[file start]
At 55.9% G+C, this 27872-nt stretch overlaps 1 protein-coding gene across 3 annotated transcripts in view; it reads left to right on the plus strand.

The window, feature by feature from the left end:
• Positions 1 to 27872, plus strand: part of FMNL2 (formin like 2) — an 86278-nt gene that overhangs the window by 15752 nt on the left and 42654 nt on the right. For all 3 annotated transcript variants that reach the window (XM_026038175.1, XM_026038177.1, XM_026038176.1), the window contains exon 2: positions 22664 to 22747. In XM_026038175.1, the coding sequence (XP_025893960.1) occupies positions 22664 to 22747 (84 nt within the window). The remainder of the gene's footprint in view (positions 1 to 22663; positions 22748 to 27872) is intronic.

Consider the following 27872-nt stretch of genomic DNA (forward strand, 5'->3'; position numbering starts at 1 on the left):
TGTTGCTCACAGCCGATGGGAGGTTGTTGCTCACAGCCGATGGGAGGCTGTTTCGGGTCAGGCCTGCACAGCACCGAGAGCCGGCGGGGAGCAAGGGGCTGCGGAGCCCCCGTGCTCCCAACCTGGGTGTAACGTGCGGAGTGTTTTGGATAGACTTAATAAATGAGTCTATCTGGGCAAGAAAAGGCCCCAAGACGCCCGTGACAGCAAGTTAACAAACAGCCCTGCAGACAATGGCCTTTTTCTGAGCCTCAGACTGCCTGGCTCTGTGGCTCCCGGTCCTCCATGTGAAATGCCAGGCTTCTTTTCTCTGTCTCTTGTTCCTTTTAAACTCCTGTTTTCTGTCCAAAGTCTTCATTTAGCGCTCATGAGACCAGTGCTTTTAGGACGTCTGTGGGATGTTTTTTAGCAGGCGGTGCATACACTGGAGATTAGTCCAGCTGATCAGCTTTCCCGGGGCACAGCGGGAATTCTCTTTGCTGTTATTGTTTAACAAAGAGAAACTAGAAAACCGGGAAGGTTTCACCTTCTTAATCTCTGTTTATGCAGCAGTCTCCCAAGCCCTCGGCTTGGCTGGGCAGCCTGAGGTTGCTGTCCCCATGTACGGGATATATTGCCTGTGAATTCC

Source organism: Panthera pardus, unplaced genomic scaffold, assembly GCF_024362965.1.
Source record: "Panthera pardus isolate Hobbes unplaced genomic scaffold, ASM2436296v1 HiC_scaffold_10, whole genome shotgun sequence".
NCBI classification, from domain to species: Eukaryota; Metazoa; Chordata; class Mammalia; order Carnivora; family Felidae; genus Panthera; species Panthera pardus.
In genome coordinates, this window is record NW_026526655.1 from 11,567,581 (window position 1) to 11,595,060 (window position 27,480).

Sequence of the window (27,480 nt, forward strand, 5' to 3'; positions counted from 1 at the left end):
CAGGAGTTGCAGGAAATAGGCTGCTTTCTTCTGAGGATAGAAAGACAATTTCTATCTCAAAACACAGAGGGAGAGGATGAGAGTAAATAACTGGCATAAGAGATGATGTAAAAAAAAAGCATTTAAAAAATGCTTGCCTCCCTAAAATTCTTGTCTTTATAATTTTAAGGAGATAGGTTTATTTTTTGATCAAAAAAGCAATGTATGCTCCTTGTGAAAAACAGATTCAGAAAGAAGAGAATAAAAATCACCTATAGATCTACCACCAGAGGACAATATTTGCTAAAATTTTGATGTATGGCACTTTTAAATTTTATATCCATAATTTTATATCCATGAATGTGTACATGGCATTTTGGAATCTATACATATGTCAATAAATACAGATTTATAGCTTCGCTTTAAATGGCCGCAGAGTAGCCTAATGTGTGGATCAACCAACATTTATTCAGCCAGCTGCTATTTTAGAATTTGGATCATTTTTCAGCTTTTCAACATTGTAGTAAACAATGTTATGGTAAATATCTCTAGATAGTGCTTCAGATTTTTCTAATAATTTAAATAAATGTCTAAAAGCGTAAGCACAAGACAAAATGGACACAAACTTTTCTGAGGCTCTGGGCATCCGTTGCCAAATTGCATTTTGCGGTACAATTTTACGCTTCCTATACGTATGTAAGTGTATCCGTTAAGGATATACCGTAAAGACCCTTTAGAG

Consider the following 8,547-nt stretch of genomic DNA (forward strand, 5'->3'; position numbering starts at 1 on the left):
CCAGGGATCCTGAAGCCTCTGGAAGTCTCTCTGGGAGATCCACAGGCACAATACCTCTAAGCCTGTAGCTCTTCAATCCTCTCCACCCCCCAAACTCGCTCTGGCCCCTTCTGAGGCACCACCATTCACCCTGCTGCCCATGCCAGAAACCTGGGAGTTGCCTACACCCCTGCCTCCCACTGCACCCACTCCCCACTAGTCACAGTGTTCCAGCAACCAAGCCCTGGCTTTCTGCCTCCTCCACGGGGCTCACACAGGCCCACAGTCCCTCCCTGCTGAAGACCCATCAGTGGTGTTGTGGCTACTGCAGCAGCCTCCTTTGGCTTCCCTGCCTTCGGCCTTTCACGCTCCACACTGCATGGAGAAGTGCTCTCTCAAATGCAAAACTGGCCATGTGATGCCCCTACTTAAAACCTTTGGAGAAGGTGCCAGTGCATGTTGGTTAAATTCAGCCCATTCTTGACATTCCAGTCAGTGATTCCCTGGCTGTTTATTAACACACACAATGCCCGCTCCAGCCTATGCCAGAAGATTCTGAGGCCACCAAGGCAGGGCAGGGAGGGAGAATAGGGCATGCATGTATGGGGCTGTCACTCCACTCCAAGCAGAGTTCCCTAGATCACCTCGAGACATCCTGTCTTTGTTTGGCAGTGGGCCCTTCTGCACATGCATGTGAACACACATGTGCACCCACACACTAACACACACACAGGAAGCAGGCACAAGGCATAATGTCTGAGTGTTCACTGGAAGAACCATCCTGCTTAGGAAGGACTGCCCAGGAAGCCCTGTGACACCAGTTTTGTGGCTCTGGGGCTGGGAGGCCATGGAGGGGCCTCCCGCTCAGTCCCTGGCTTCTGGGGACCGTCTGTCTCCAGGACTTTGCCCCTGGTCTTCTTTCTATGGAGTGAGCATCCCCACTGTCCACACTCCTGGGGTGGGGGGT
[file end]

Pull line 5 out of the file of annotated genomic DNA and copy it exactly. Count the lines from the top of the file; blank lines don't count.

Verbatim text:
TGTTGCTCACAGCCGATGGGAGGTTGTTGCTCACAGCCGATGGGAGGCTGTTTCGGGTCAGGCCTGCACAGCACCGAGAGCCGGCGGGGAGCAAGGGGCTGCGGAGCCCCCGTGCTCCCAACCTGGGTGTAACGTGCGGAGTGTTTTGGATAGACTTAATAAATGAGTCTATCTGGGCAAGAAAAGGCCCCAAGACGCCCGTGACAGCAAGTTAACAAACAGCCCTGCAGACAATGGCCTTTTTCTGAGCCTCAGACTGCCTGGCTCTGTGGCTCCCGGTCCTCCATGTGAAATGCCAGGCTTCTTTTCTCTGTCTCTTGTTCCTTTTAAACTCCTGTTTTCTGTCCAAAGTCTTCATTTAGCGCTCATGAGACCAGTGCTTTTAGGACGTCTGTGGGATGTTTTTTAGCAGGCGGTGCATACACTGGAGATTAGTCCAGCTGATCAGCTTTCCCGGGGCACAGCGGGAATTCTCTTTGCTGTTATTGTTTAACAAAGAGAAACTAGAAAACCGGGAAGGTTTCACCTTCTTAATCTCTGTTTATGCAGCAGTCTCCCAAGCCCTCGGCTTGGCTGGGCAGCCTGAGGTTGCTGTCCCCATGTACGGGATATATTGCCTGTGAATTCC